Big Pharma’s representatives are no happier after Qatar. Harvey Bale, the director-general of the International Federation of Pharmaceutical Manufacturers Associations, argued that the language would have an adverse impact on research into life-saving medicine and warned darkly, “So if I’m [a research and development] director with $500 million that I’m thinking of investing on developing an AIDS drug or a cancer drug, I’m going to be careful.”
The TRIPS agreement is possibly the most controversial of all the WTO’s agreement. While the trade organisation is officially about “free trade”, for good or ill, TRIPS is blatant protectionism and for a super-rich industry whose operating profit rate, at 20-23% per annum, dwarfs most others.
Drug companies, and especially the powerful PhRMA, the Pharmaceutical Researchers and Manufacturers of America, were closely involved in drafting the agreement in the first place, which was signed in 1994, and it shows.
TRIPS creates a harmonised, global patent regime, replacing the pre-existing patchwork of many different sets of national rules.
Developing countries have until 2005, and least-developed countries now have until 2016, to enforce the uniform system, which includes 20 year protection for new patents with no exceptions. Failure to enforce can lead to the levying of trade sanctions against a country.
The gains for pharmaceutical companies in this are obvious: Northern transnationals hold 90% of all patents on pharmaceuticals and patented drugs enjoy monopoly rents, as companies can charge pretty much what they like. Patented anti-retrovirals, used to keep HIV in check, for example, typically cost between three and 15 times their generic equivalents.
The gains of the TRIPS agreement for everybody else are harder to discern.
Big Pharma claims that tight patent laws encourage innovation, by giving inventors a just (20 year long) reward for their efforts.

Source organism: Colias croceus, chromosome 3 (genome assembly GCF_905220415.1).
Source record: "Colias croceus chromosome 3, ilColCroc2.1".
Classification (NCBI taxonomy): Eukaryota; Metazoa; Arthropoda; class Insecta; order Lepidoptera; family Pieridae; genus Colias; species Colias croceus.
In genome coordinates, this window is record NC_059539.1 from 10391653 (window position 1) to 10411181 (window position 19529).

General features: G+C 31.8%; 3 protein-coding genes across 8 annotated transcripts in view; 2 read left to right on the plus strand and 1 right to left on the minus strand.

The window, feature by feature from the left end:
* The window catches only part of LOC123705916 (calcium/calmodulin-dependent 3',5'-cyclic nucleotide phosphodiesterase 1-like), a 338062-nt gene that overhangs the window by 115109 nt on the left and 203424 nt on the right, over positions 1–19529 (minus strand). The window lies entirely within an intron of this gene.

But Western pharmaceutical companies pay little attention to the diseases of the poor, who in any case rarely have the cash to buy their products.
Less than 10% of the US$60 billion spent each year on pharmaceutical research and development goes into medicines to treat the diseases of the poorest 90% of the world’s population. Derisory levels of research are put into tuberculosis, malaria, sleeping sickness or the sub-varieties of the HIV virus prevalent in the underdeveloped world.
Rather, the new global patent regime is clearly directed against those Third World countries, like India, Brazil and Egypt, which have managed to build up pharmaceutical industries of their own, using patent regimes which don’t favour Western companies.
Before 1970, India was almost entirely dependent on imported drugs. But since changing its laws to allow local companies to copy patented drugs, it has built up a strong drugs industry which now provides 70% of the country’s needs and at far lower prices. Some companies, such as Cipla, have even become large exporters of cut-price generic drugs and are deeply hated by the Northern industry for it.
The primary beneficiaries of these generic industries have been poor people in the countries concerned, able to buy drugs which in other developing countries are prohibitively expensive.